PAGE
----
artificial intelligence network concept (ShutterStock image)

What’s AI, and what’s not

Artificial intelligence has become as meaningless a description of technology as “all natural” is when it refers to fresh eggs. At least, that’s the conclusion reached by Devin Coldewey, a Tech Crunch contributor.

AI cyber defense

AI is also often mentioned as a potential cybersecurity technology. At the recent RSA conference in San Francisco, RSA CTO Zulfikar Ramzan advised potential users to consider AI-based solutions carefully, in particular machine learning-based solutions, according to an article on CIO.

AI-based tools are not as new or productive as some vendors claim, he cautioned, explaining that machine learning-based cybersecurity has been available for over a decade via spam filters, antivirus software and online fraud detection systems.  Plus, such tools suffer from marketing hype, he added.

Even so, AI tools can still benefit those with cybersecurity challenges, according to the article, which noted that IBM had announced its Watson supercomputer can now also help organizations enhance their cybersecurity defenses.

AI has become a popular buzzword, he said, precisely because it’s so poorly defined. Marketers use it to create an impression of competence and to more easily promote “intelligent” capabilities as trends change.

The popularity of the AI buzzword, however, “has to do at least partly with the conflation of neural networks with artificial intelligence,” he said. “Without getting too into the weeds, the two are not interchangeable -- but marketers treat them as if they are.”

AI vs. neural networks

By using the human brain and large digital databases as metaphors, developers have been able to show ways AI has at least mimicked, if not substituted for, human cognition.

“The neural networks we hear so much about these days are a novel way of processing large sets of data by teasing out patterns in that data through repeated, structured mathematical analysis,” Coldeway wrote.

“The method is inspired by the way the brain processes data, so in a way the term artificial intelligence is apropos -- but in another, more important way it’s misleading,” he added. “While these pieces of software are interesting, versatile and use human thought processes as inspiration in their creation, they’re not intelligent.”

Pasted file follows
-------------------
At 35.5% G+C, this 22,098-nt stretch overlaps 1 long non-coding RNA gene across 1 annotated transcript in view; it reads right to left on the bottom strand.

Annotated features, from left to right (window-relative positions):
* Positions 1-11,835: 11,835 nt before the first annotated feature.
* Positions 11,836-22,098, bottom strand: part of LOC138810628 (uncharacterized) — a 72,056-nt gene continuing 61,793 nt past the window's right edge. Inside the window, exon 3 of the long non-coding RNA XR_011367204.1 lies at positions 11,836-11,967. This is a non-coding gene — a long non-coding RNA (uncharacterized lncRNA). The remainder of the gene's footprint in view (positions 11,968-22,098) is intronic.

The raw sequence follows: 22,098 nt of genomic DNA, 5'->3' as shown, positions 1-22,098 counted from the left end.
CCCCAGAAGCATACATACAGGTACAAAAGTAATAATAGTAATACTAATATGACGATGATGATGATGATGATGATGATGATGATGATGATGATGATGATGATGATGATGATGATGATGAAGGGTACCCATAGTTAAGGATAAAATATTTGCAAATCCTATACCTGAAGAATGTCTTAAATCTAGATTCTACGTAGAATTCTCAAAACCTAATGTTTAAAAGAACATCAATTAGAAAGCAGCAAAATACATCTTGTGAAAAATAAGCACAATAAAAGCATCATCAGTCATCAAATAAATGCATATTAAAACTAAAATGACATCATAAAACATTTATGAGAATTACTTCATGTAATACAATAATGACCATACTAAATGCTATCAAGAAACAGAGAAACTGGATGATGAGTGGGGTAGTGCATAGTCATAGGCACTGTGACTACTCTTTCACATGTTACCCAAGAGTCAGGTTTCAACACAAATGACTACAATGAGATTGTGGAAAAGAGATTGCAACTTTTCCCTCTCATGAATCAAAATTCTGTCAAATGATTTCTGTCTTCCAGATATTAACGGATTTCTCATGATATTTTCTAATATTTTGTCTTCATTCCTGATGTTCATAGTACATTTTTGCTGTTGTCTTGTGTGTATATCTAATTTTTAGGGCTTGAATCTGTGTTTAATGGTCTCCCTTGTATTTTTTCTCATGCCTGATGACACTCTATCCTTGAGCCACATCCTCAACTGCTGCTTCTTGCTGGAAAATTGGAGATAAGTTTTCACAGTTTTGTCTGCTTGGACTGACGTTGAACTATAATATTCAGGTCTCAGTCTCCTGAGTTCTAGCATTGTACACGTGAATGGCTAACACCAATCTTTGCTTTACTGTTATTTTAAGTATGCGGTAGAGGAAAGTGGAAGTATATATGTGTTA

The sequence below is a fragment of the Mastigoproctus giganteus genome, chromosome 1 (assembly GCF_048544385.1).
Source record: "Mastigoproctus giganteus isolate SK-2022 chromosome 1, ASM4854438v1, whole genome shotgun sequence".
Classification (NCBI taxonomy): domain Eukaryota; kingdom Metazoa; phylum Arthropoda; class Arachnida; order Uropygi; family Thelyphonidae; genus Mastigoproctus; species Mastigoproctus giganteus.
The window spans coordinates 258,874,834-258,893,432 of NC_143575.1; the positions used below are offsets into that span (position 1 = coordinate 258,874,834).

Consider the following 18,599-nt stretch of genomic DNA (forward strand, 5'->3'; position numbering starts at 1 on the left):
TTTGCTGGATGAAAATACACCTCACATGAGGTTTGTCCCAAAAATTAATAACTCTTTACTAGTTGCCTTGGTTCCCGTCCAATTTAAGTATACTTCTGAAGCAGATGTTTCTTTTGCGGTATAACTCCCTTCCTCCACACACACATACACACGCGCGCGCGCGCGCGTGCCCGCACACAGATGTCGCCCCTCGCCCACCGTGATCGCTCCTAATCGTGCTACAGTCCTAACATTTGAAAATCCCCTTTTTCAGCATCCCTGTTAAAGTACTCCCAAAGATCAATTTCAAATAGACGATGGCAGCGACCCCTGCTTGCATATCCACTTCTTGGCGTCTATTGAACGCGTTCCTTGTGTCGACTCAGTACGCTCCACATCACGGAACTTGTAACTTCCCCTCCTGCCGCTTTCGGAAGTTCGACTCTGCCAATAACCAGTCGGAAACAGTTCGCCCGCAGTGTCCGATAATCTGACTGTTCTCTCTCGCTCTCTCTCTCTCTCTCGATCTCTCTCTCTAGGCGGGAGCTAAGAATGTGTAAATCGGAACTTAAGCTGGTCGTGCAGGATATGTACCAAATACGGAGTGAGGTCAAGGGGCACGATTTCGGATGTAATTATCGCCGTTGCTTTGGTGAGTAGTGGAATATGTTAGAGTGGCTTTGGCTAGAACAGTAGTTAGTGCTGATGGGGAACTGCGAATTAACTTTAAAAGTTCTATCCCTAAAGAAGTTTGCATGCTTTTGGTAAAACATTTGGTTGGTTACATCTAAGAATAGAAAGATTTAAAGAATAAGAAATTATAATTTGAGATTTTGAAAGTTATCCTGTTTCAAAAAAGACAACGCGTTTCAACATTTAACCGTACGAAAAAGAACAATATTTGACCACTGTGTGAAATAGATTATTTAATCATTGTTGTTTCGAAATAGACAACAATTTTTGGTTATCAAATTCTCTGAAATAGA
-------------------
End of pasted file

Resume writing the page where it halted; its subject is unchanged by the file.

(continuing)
AI analyst Maureen Caudill, meanwhile, described artificial neural networks (ANNs) as “algorithms or actual hardware loosely modeled after the structure of the mammalian cerebral cortex but on much smaller scales.”

A large neural network might have hundreds or thousands of processor units, whereas a brain has billions of neurons. 

Caudill, the author of “Naturally Intelligent Systems,” said that while researchers have generally not been concerned with whether their ANNs resemble actual neurological systems, “they have built systems that have accurately simulated the function of the retina and modeled the eye rather well.”

So what is AI?

There about as many definitions of AI as researchers developing the technology.

The late MIT professor Marvin Minsky, often called the father of artificial intelligence, defined AI as “the science of making machines do those things that would be considered intelligent if they were done by people.”

Infosys CEO Vishal Sikka sums up AI as “any activity that used to only be done via human intelligence that now can be executed by a computer,” including speech recognition, machine learning and natural language processing.

“When someone talks about AI, or machine learning, or deep convolutional networks, what they’re really talking about is … a lot of carefully manicured math,” Coldewey recently wrote.

In fact, he said, the cost of a bit of fancy supercomputing is mainly what stands in the way of using AI in devices like phones or sensors that now boast comparatively little brain power.